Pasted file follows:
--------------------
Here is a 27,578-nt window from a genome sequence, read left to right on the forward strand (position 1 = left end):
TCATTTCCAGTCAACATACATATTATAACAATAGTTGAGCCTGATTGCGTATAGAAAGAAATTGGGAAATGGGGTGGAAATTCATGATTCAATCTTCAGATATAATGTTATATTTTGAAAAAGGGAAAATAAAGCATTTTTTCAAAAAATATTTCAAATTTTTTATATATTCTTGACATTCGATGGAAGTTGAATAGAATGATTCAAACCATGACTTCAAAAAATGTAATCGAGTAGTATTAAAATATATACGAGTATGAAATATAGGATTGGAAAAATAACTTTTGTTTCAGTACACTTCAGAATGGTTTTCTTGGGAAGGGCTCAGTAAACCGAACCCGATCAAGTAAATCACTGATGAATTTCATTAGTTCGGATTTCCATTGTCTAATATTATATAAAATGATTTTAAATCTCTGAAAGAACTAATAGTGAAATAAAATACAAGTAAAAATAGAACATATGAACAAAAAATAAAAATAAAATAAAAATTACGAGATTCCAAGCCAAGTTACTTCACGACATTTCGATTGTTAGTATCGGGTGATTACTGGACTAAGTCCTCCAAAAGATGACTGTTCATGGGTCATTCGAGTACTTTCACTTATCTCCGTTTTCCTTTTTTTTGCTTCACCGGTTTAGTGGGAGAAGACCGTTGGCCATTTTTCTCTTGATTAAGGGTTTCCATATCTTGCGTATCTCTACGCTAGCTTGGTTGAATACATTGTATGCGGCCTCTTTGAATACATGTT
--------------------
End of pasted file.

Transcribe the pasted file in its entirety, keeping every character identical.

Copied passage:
Here is a 27,578-nt window from a genome sequence, read left to right on the forward strand (position 1 = left end):
TCATTTCCAGTCAACATACATATTATAACAATAGTTGAGCCTGATTGCGTATAGAAAGAAATTGGGAAATGGGGTGGAAATTCATGATTCAATCTTCAGATATAATGTTATATTTTGAAAAAGGGAAAATAAAGCATTTTTTCAAAAAATATTTCAAATTTTTTATATATTCTTGACATTCGATGGAAGTTGAATAGAATGATTCAAACCATGACTTCAAAAAATGTAATCGAGTAGTATTAAAATATATACGAGTATGAAATATAGGATTGGAAAAATAACTTTTGTTTCAGTACACTTCAGAATGGTTTTCTTGGGAAGGGCTCAGTAAACCGAACCCGATCAAGTAAATCACTGATGAATTTCATTAGTTCGGATTTCCATTGTCTAATATTATATAAAATGATTTTAAATCTCTGAAAGAACTAATAGTGAAATAAAATACAAGTAAAAATAGAACATATGAACAAAAAATAAAAATAAAATAAAAATTACGAGATTCCAAGCCAAGTTACTTCACGACATTTCGATTGTTAGTATCGGGTGATTACTGGACTAAGTCCTCCAAAAGATGACTGTTCATGGGTCATTCGAGTACTTTCACTTATCTCCGTTTTCCTTTTTTTTGCTTCACCGGTTTAGTGGGAGAAGACCGTTGGCCATTTTTCTCTTGATTAAGGGTTTCCATATCTTGCGTATCTCTACGCTAGCTTGGTTGAATACATTGTATGCGGCCTCTTTGAATACATGTT